I’ve been telling you about loading and promoting loading bulls. Lucy Rechel is one of the real leaders and innovators of the beef industry.
She and her husband Dennis are amount some of my favorite people I have gotten to know in my work. They are having fun and enjoying life no matter if they are working, playing or killing something.(big time bow hunters)
I have gone to the bull test/feedlot several times (one time I got paid in sweet onions that they farmed). I really enjoy the noon meal, as they all eat together at the folks place.
Lucy took me up on my challenge of trailer loading training the bulls in the sale.
She and her crew worked with the bulls and got them to loading.
When I got there, we walked the bulls in a 100 foot round pen with an alley around it to stage the bulls. That was very interesting as you need to stay far enough away to not get in the shot. Then we would walk the bulls over and load them in the trailer.
One bull that was a little snuffy didn’t want to load, and I worked him pretty hard. It took about 45 minutes and he went from being scared to being on the fight to yielding to pressure and loading real nice, and not on the fight at all. I was on foot and I was pretty wore out, but it was real rewarding to make the change in the bull.
Lucy gets it. She is adamant her crew work cattle right, there is a sign at the load out to remind truckers to work the way she wants cattle to be handled, and she creates facilities that work but are not over the top expensive.
We worked hard for two days walking and loading bulls. I was wore out from all the foot work. We went back to the office when we were done and settled up (she tried to pay me in Draxxin) and I headed out and she was heading out to breed cows. A cowgirls work is never done.
I think this article and the videos of some of the bull work will tell you more than I can. The main point is when you train a bull to load in a trailer, you are teaching him to take pressure and how to respond to it. If you can’t see what advantages this creates there’s probably not much use in spending any more time on this scoop loop.
Write up for Western Livestock Journal
Trailer Trained –
Added Value from Snyder Bull Test
Bulls for the 21st Century, Snyder Livestock’s bull test and sale, is once again leading the industry in providing value to bull buyers in the form of trailer trained bulls. Lucy Rechel and her crew have spent many hours teaching the bulls to load into a trailer. The goal of the training is to sell ranchers bulls that will load into a trailer in the middle of a pasture or on the open range. “Teaching the bulls that the trailer is a safe and comfortable place could be valuable to ranchers throughout the life of the bull,” says Rechel, bull test owner and manager. As evidence of the training, the videos posted online show each bull stepping into the trailer.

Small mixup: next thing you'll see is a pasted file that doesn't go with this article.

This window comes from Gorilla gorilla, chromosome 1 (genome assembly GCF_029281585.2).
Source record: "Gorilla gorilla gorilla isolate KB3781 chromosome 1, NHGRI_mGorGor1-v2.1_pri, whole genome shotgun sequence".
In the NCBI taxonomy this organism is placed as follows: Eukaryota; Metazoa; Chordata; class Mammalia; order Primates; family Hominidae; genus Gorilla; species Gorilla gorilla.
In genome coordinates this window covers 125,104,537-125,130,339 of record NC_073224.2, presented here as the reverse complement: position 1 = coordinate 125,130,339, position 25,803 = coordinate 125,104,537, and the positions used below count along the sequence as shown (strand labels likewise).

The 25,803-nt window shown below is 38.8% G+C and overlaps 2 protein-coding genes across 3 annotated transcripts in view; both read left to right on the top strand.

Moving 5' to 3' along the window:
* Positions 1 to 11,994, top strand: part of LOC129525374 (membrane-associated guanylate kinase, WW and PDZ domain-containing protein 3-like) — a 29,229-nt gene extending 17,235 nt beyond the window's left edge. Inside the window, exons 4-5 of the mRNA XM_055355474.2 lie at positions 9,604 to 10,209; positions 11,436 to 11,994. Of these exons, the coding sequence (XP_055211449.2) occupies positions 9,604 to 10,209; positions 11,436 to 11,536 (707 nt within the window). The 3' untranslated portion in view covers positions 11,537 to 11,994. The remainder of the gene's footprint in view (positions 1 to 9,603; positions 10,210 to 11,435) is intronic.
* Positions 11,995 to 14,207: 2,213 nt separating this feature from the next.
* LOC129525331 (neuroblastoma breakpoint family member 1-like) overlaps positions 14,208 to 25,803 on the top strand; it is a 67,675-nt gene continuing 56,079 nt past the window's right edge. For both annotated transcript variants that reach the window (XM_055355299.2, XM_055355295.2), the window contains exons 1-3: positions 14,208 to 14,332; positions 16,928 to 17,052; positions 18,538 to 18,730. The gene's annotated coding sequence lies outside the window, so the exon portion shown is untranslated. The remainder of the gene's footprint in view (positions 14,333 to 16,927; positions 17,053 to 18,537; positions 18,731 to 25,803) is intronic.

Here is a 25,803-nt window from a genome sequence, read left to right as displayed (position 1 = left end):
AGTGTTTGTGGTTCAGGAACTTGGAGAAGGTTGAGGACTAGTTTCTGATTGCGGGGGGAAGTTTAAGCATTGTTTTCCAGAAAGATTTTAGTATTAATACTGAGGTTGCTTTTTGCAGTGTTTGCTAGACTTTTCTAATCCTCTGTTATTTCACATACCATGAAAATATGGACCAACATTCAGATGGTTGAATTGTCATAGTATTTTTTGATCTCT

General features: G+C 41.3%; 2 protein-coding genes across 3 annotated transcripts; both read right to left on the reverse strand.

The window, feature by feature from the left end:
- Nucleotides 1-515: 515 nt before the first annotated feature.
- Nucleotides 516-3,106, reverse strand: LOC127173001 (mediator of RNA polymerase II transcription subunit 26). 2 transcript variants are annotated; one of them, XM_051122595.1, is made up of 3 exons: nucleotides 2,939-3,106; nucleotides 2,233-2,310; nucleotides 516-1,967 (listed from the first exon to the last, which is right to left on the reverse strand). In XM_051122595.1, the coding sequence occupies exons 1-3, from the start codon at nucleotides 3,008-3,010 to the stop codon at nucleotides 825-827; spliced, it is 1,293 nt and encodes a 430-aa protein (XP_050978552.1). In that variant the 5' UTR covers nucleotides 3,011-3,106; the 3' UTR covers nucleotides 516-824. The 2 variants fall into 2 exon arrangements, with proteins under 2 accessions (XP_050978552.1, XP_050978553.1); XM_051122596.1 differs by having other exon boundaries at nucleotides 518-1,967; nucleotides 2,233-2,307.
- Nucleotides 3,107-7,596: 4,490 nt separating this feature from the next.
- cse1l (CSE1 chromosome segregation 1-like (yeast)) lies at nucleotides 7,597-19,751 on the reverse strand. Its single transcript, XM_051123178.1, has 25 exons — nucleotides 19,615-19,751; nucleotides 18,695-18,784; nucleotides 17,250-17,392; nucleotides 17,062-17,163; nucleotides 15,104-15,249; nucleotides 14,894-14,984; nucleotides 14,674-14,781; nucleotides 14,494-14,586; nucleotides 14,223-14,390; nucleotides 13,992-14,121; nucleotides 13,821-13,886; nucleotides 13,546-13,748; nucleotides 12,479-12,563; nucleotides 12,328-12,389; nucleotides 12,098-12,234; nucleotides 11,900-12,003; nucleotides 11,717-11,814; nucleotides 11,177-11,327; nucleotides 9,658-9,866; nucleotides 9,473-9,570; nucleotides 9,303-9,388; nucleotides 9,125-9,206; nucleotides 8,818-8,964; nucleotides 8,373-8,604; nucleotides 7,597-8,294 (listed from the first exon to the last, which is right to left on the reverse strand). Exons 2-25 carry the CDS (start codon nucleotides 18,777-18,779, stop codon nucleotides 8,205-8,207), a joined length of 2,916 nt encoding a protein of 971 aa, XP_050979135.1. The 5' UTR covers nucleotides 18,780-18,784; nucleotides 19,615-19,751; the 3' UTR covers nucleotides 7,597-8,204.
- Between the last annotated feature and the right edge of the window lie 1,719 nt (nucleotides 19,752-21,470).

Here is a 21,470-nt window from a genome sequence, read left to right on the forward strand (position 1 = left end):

Rechel was guided in the trailer training by Curt Pate, animal handling expert and educator with NCBA’s Stockmanship and Stewardship program. Curt believes the value of the training is much broader than teaching the bulls to load into a trailer. The bulls are taught to accept pressure and that will be evident whenever the bulls are being handled – into the chute for annual BSE or vaccinating, onto a scale, or just moving cattle from pasture to pasture. Rechel is appreciative of the sponsorship of Zoetis for Curt Pate’s assistance in the trailer training project.
Trailer training provided unexpected benefits. Rechel says, “what a great way to train my workers on how to handle cattle. To load bulls individually into a trailer without the aid of alleys and gates requires a high level of handling skill. My employees’ ability to read the cattle, anticipate their actions, and apply the right amount of pressure at the right time and from the right angle took a quantum leap through this project.”
Rechel adds one caveat: “These bulls can be untrained. For cattlemen to enjoy the value of trailer training for the life of the bull, he must be handled correctly. Some cattlemen evaluate their own handling ability on results – not process. Getting a bull into a trailer or a chute with crowd pens and gates does not necessarily equate to cattle that are not stressed. Forcing a bull with a rattle paddle, a loud yell, or a hotshot and slamming the gate before he can turn around is not stockmanship and is pretty likely to untrain the bull. Many options are available for ranchers to become better cattle handlers and NCBA’s Stockmanship and Stewardship trainings offer prime opportunities.”
Rechel believes that correct cattle handling has very broad industry implications. “When my employees learn to read cattle, and apply and relax pressure correctly the risk of someone being injured is greatly reduced. Vaccines are more effective, animals are less likely to be injured, conception rates increase, bawling calves to learn drink and come to the feed bunk more quickly. Cattle gain more weight with less input. Consumers are historically focused on the quality and safety of the beef they purchase. Today, they also want to understand how it is produced. Good animal handling skills make it easy to be transparent about our ranching practices.”
The trailer trained bulls will be available at Bulls for the 21st Century annual sale on March 11, at the ranch in Yerington, Nevada. Bull sale catalogs are available on the website.
Check out the videos of Bulls on sale catalog and better yet, head to Yerington, Nevada and take in the sale.